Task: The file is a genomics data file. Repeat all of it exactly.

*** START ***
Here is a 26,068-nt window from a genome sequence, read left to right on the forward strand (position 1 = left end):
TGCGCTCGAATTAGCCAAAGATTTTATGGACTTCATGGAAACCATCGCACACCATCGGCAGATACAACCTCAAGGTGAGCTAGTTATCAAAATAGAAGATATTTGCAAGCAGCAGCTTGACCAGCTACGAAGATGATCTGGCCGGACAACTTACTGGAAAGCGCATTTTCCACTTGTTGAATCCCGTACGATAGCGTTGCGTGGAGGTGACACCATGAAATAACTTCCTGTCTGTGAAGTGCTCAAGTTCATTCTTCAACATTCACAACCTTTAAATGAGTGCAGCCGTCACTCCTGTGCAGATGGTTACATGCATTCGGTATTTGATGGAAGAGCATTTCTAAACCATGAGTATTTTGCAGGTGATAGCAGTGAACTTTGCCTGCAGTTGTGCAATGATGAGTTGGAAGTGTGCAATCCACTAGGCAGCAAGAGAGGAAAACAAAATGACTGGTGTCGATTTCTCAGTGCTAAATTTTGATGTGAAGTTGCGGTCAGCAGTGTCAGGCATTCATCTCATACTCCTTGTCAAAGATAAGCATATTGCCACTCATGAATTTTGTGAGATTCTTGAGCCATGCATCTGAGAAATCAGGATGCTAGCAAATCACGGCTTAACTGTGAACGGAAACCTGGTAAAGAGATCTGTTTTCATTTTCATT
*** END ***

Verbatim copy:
Here is a 26,068-nt window from a genome sequence, read left to right on the forward strand (position 1 = left end):
TGCGCTCGAATTAGCCAAAGATTTTATGGACTTCATGGAAACCATCGCACACCATCGGCAGATACAACCTCAAGGTGAGCTAGTTATCAAAATAGAAGATATTTGCAAGCAGCAGCTTGACCAGCTACGAAGATGATCTGGCCGGACAACTTACTGGAAAGCGCATTTTCCACTTGTTGAATCCCGTACGATAGCGTTGCGTGGAGGTGACACCATGAAATAACTTCCTGTCTGTGAAGTGCTCAAGTTCATTCTTCAACATTCACAACCTTTAAATGAGTGCAGCCGTCACTCCTGTGCAGATGGTTACATGCATTCGGTATTTGATGGAAGAGCATTTCTAAACCATGAGTATTTTGCAGGTGATAGCAGTGAACTTTGCCTGCAGTTGTGCAATGATGAGTTGGAAGTGTGCAATCCACTAGGCAGCAAGAGAGGAAAACAAAATGACTGGTGTCGATTTCTCAGTGCTAAATTTTGATGTGAAGTTGCGGTCAGCAGTGTCAGGCATTCATCTCATACTCCTTGTCAAAGATAAGCATATTGCCACTCATGAATTTTGTGAGATTCTTGAGCCATGCATCTGAGAAATCAGGATGCTAGCAAATCACGGCTTAACTGTGAACGGAAACCTGGTAAAGAGATCTGTTTTCATTTTCATT